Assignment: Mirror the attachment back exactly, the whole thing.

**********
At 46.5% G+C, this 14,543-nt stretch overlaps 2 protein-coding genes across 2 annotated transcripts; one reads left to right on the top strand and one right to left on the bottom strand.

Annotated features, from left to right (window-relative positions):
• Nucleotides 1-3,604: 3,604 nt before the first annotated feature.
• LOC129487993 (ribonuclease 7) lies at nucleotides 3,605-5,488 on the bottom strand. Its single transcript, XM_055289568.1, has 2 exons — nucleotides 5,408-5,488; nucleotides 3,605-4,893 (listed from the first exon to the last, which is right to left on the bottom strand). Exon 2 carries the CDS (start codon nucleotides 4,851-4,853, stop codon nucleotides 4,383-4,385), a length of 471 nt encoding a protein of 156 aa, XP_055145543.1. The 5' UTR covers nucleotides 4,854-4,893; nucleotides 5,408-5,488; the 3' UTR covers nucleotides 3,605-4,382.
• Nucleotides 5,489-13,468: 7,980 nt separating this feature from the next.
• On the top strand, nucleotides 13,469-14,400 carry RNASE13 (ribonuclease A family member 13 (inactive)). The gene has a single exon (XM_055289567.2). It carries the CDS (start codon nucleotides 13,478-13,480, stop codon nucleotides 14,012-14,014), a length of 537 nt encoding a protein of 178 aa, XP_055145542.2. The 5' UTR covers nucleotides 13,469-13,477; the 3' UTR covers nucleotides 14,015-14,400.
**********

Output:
At 46.5% G+C, this 14,543-nt stretch overlaps 2 protein-coding genes across 2 annotated transcripts; one reads left to right on the top strand and one right to left on the bottom strand.

Annotated features, from left to right (window-relative positions):
• Nucleotides 1-3,604: 3,604 nt before the first annotated feature.
• LOC129487993 (ribonuclease 7) lies at nucleotides 3,605-5,488 on the bottom strand. Its single transcript, XM_055289568.1, has 2 exons — nucleotides 5,408-5,488; nucleotides 3,605-4,893 (listed from the first exon to the last, which is right to left on the bottom strand). Exon 2 carries the CDS (start codon nucleotides 4,851-4,853, stop codon nucleotides 4,383-4,385), a length of 471 nt encoding a protein of 156 aa, XP_055145543.1. The 5' UTR covers nucleotides 4,854-4,893; nucleotides 5,408-5,488; the 3' UTR covers nucleotides 3,605-4,382.
• Nucleotides 5,489-13,468: 7,980 nt separating this feature from the next.
• On the top strand, nucleotides 13,469-14,400 carry RNASE13 (ribonuclease A family member 13 (inactive)). The gene has a single exon (XM_055289567.2). It carries the CDS (start codon nucleotides 13,478-13,480, stop codon nucleotides 14,012-14,014), a length of 537 nt encoding a protein of 178 aa, XP_055145542.2. The 5' UTR covers nucleotides 13,469-13,477; the 3' UTR covers nucleotides 14,015-14,400.